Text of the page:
13 Things I Can Do Without In 2013
This list is a companion to yesterday’s piece, 13 things I want more of in 2013. Today’s list is like a set of anti-resolutions, things I will aim to avoid in the coming year. 1. Artisanal – I love handmade, limited edition and traditionally created foods, drinks and products. But, while the artisanal movement promotes […]
This list is a companion to yesterday’s piece, 13 things I want more of in 2013. Today’s list is like a set of anti-resolutions, things I will aim to avoid in the coming year.
1. Artisanal – I love handmade, limited edition and traditionally created foods, drinks and products. But, while the artisanal movement promotes some great values, it is too often cloaked in excessive and self-aggrandising PR. It’s time to say yes to the amazing stuff and no to the hype.
2. The New Cafe – I enjoy drinking coffee in Singapore, by which I mean drinking the local style of rich, thick and sweet brew known as Kopi. But, finding a decent Espresso, my preferred drink, is a struggle. While a new cafe seems to open every other week, none of them can manage an Espresso of real character and substance. Trips last year to Adelaide, London & Hong Kong only served to remind me what a “God Shot” really tastes like. Time to give up on the overhyped cafes and either drink Kopi, or be thankful for my Nespresso machine.
3. Photography Magazines – Almost every photographer I’ve spoken to in the past couple of years has expressed disquiet over the state of many photography magazines. Many magazines feel like light editorial copy sprinkled over relentless advertising and the illusion that more gear will get you to a place that can only really be reached by hard work and perservance.
4. Clever T-Shirts – Popularised by both hipsters and the eternal post-adolescence of today’s adults, clever t-shirts with their ironic and occasionally humorous slogans have long since stopped being edgy or smart. Geeks might still rule in some ways, but this defensive and ironic moment in geek fashiondom is over.
5. Apps – 2013 will be the year of app-backlash. I remember when the internet first took off in the 90s, we bloated our hard-drives with free & shareware games and programmes. Then things settled down & we got used to doing more with less code clogging our systems. The same thing is happening with apps on mobile devices. People are getting more ruthless about deleting what they don’t use and clarifying what they expect to do with their devices.
6. Networking – Popular with faux startups, unemployed executives and those trying to pitch second rate business to business services, networking events are massively popular here in Asia. As part of my plan for 2012 I didn’t attend any and, quite frankly, I didn’t miss them. I’m not the only one in the creative sphere who is cynical about the hype around networking events (and the networker’s social media platform of choice, LinkedIn).
7. Debates About Race – There’s a lot I like about Singapore society and I believe this country has achieved so much because of a sensitivity to racial issues. However, in the popular press and online commentariate, it has become a fashion to turn every social issue into a question of race. And, to make matters worse, many debates about “identity” around the world have become safe harbours for racist and xenophobic opinions.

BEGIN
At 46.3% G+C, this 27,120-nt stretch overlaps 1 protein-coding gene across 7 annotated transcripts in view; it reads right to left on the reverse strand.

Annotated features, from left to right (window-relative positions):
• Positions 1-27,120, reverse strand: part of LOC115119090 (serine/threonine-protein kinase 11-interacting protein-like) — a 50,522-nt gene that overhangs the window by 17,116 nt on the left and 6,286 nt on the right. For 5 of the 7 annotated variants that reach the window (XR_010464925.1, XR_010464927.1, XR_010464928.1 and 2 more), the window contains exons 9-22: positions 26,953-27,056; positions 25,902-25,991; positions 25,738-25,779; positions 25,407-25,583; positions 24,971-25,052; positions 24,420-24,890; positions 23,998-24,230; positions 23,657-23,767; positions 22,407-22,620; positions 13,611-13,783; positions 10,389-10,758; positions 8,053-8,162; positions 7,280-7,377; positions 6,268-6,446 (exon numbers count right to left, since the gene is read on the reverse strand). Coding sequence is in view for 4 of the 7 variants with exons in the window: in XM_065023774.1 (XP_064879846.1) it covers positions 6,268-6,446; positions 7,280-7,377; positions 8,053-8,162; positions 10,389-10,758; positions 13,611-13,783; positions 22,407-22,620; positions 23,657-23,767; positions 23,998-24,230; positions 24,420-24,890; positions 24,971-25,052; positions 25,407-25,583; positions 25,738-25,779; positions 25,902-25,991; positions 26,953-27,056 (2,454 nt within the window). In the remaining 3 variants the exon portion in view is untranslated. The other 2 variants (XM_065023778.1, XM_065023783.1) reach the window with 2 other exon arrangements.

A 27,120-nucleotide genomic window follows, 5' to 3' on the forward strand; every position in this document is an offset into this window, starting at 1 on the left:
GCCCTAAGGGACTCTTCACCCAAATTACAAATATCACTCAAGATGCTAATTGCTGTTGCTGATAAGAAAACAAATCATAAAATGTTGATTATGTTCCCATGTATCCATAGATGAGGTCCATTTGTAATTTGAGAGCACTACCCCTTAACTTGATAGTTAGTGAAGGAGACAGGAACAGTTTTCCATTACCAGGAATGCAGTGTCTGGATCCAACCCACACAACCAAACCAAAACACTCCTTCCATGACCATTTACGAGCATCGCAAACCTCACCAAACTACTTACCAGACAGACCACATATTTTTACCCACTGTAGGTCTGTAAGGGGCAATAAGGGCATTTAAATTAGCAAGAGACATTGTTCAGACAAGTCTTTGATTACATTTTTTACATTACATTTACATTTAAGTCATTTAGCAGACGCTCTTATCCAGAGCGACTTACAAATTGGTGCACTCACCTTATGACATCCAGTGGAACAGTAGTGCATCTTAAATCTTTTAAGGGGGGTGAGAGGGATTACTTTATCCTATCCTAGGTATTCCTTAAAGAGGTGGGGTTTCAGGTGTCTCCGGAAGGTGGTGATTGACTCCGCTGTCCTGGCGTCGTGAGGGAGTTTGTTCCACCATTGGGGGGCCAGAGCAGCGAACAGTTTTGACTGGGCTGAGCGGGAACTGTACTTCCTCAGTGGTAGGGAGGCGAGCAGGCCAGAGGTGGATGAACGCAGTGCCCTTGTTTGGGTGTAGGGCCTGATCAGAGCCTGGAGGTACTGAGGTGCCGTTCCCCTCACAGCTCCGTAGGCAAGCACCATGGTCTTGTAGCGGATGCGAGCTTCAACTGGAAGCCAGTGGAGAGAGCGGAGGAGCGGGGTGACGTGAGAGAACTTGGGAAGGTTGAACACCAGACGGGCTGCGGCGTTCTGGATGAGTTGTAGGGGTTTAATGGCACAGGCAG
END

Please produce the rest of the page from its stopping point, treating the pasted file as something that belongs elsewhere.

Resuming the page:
8. Acoustic Guitar Slinging Singer Songwriters – I like to spend a bit of every week checking out new music from unsigned and emerging artists. I’m always finding amazing new talent, but all too often the talent is obscured by poorly shot videos, with a singer performing in their bedroom and plaintively strumming an acoustic guitar. It’s a terrible habit because it makes talented songwriters, often with good voices and decent songs all sound the same.
9. eBooks – I love the idea of eBooks, especially the notion of carrying a whole library in a mobile device, like my iPad. Except, eBooks don’t really work for me. Although the eBook reading experience is improving all the time, given the choice I would always, always prefer to read a paper book. I’m not the only one.
10. Happiness – The current obsession with happiness in popular culture is the ugly step-child of the self-help industry. It’s also a pointless obsession because humans are neither predisposed by nature nor programmed by evolution to experience happiness all the time. Of course, we would all know this already if we lifted our heads from the facile self help books and scanned the thousands of years of deep reflection on human nature by philosophers, scholars, clerics, poets and dramatists.
11. Social Media – While a growing band of people are turning their back completely on social media, the much bigger trend is social media rationalisation. It takes so much effort to maintain multiple online presences that many are cutting back on the number of services they sign up for, or stick with. Expect to see more people making either/or choices amongst the major services (like Facebook, Twitter and Google+) and dropping more of the secondary services altogether (like Instagram, Pinterest and Foursquare).
12. Catalog Luxury – What is the point of shelling out huge bucks for a “luxury” good when everyone around you can do the same? So called luxury brands have done really well over the last decade and will continue to do OK with the emerging rich, especially in Asia. But, the emerging trend will see our notion of luxury redefined towards ideas of uniqueness which may, or may not be connected to price.
13. Advocacy – Like “evangelism” and “engagement strategies”, advocacy is a borderline meaningless zombie word that has marched with unrelenting inanity over our professional horizon. Don’t advocate, which literally means to call for help. Instead actually get off your arse and help, by building real foundations for change and maintaing a long term commitment to making them work.